WASHINGTON – A federal judge here has ordered the U.S. government to pay $7.4 million to the Seneca Nation of Indians to make up for underfunded health care services in 2010 and 2011, the Senecas said Thursday.
U.S. District Judge Rosemary M. Collyer ruled that Indian Health Services, an agency within the U.S. Department of Health and Human Services, underestimated the number of patients served by Seneca Nation health clinics by about a third over that two-year period, meaning the Senecas got a third less federal health care aid than they really deserved.
The ruling came as good news to Seneca Nation President Barry S. Snyder Sr.
“The data is the data, and records don’t lie,” Snyder said. “We are pleased that Judge Collyer restored this lost funding so that we can ensure the delivery of services to the Seneca people who entrust us with their care.”
Then-Seneca President Robert Odawi Porter first complained about the underfunding in a 2011 letter to Indian Health Services. In the letter, Porter charged that the agency undercounted the number of patient visits to Seneca health clinics by 12,150 in fiscal 2010, and undercounted the number of Senecas eligible for Indian health care by 2,034.
Porter said in the letter that the problem occurred because Indian Health Services had somehow believed that health clinic visits in towns on Seneca territory had actually taken place in towns with the same name in 14 other states.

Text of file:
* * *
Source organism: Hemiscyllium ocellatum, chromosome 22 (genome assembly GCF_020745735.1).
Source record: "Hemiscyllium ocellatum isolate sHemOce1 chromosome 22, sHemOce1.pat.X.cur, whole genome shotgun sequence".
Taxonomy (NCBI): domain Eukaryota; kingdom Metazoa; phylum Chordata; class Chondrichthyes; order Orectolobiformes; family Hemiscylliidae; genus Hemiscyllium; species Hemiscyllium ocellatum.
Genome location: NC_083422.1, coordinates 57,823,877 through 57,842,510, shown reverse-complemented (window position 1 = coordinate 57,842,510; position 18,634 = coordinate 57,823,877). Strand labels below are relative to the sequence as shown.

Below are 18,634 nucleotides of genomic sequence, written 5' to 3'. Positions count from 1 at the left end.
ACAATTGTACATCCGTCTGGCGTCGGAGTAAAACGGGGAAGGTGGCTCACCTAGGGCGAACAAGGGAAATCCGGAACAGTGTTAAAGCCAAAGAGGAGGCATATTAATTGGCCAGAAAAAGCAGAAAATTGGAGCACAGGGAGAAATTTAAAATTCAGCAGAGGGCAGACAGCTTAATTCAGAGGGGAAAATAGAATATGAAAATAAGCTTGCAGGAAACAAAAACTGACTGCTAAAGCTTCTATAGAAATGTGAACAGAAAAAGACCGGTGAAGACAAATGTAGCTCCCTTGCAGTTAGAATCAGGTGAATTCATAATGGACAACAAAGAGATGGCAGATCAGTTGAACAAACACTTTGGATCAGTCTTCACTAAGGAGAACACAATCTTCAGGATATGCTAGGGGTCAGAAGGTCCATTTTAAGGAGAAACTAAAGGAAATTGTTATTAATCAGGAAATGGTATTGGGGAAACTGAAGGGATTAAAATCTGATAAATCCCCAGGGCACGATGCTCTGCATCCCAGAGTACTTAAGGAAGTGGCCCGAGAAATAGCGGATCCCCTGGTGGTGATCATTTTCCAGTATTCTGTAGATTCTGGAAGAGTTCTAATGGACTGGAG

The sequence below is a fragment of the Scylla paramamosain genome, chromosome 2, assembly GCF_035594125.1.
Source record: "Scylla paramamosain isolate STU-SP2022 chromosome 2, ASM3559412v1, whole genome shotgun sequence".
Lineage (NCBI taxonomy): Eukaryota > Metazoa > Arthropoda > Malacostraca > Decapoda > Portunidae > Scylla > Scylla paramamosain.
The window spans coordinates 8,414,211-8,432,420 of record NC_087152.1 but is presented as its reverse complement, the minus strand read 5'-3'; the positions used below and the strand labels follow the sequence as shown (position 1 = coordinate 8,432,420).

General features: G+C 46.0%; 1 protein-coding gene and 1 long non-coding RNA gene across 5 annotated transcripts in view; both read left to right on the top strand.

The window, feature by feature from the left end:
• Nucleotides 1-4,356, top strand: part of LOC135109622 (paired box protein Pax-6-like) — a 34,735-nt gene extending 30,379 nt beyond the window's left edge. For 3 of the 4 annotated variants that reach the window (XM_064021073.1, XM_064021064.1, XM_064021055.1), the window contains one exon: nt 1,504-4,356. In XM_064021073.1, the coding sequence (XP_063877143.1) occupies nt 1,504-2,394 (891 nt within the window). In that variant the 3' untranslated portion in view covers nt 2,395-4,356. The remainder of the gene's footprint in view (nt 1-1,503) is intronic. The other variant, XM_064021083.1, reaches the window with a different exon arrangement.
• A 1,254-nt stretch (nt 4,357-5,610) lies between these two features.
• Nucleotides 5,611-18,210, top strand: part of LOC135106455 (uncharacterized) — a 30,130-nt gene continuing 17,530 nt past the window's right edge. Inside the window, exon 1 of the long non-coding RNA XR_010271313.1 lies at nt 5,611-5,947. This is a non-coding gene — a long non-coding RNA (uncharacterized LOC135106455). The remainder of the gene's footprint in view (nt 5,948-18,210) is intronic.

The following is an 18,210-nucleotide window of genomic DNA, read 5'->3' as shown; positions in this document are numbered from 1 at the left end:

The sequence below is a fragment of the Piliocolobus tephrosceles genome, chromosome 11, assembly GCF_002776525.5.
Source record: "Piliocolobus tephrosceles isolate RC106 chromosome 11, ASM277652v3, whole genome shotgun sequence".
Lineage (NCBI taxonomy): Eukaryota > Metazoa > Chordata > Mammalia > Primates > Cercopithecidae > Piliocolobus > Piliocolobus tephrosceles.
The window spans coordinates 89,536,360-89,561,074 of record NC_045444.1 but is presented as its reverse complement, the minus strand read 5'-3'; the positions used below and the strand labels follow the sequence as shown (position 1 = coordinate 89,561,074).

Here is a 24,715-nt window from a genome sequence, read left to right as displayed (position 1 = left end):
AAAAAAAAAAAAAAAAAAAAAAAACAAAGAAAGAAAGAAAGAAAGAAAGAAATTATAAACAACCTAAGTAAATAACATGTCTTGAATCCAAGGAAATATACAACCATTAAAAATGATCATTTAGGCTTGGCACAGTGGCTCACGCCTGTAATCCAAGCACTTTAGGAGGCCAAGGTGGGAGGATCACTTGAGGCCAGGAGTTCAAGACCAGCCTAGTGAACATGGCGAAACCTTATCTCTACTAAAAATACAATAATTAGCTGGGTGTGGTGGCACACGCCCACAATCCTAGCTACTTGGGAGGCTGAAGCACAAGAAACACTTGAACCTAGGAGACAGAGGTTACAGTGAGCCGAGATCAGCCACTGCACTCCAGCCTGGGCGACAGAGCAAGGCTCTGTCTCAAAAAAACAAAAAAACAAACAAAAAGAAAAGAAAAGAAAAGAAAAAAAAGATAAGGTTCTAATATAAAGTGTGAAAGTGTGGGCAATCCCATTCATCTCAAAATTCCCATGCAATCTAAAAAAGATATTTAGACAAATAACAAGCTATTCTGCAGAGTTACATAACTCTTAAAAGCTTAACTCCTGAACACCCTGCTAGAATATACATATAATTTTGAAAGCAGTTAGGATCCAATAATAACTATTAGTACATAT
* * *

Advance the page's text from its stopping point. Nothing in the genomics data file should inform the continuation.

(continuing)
With the federal agency refusing to address the tribe’s complaints, the Senecas filed their lawsuit in U.S. District Court in Washington last year.
In her opinion on the case, Collyer noted that the agency never replied to that letter from the Senecas and later rejected the tribe’s claims, arguing that the contracts under which the payments were made were settled and could not be changed.
But Indian Health Services never denied that the Senecas received less money than they deserved – which was the crux of the tribe’s court argument.
While Indian Health Services provides services directly on many Indian reservations, the Senecas began administering their own health care programs in 2000, setting up an accountable care system, Snyder said. The nation operates that system with federal funding provided by Indian Health Services.